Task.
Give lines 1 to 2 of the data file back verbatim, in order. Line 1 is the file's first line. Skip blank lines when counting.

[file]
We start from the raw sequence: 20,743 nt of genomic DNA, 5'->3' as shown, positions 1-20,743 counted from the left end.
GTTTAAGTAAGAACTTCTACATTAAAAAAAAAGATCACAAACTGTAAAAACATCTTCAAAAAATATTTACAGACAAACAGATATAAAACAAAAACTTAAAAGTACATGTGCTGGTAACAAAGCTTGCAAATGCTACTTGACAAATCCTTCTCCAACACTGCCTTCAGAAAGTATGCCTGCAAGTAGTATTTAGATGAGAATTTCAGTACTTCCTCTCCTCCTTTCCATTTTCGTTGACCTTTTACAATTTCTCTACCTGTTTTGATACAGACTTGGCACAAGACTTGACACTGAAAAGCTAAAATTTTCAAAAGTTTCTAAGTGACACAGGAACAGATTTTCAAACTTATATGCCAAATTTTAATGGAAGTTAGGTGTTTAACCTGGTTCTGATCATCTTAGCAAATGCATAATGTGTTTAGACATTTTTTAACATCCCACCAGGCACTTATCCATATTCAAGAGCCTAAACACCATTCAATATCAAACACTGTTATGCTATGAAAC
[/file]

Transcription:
We start from the raw sequence: 20,743 nt of genomic DNA, 5'->3' as shown, positions 1-20,743 counted from the left end.
GTTTAAGTAAGAACTTCTACATTAAAAAAAAAGATCACAAACTGTAAAAACATCTTCAAAAAATATTTACAGACAAACAGATATAAAACAAAAACTTAAAAGTACATGTGCTGGTAACAAAGCTTGCAAATGCTACTTGACAAATCCTTCTCCAACACTGCCTTCAGAAAGTATGCCTGCAAGTAGTATTTAGATGAGAATTTCAGTACTTCCTCTCCTCCTTTCCATTTTCGTTGACCTTTTACAATTTCTCTACCTGTTTTGATACAGACTTGGCACAAGACTTGACACTGAAAAGCTAAAATTTTCAAAAGTTTCTAAGTGACACAGGAACAGATTTTCAAACTTATATGCCAAATTTTAATGGAAGTTAGGTGTTTAACCTGGTTCTGATCATCTTAGCAAATGCATAATGTGTTTAGACATTTTTTAACATCCCACCAGGCACTTATCCATATTCAAGAGCCTAAACACCATTCAATATCAAACACTGTTATGCTATGAAAC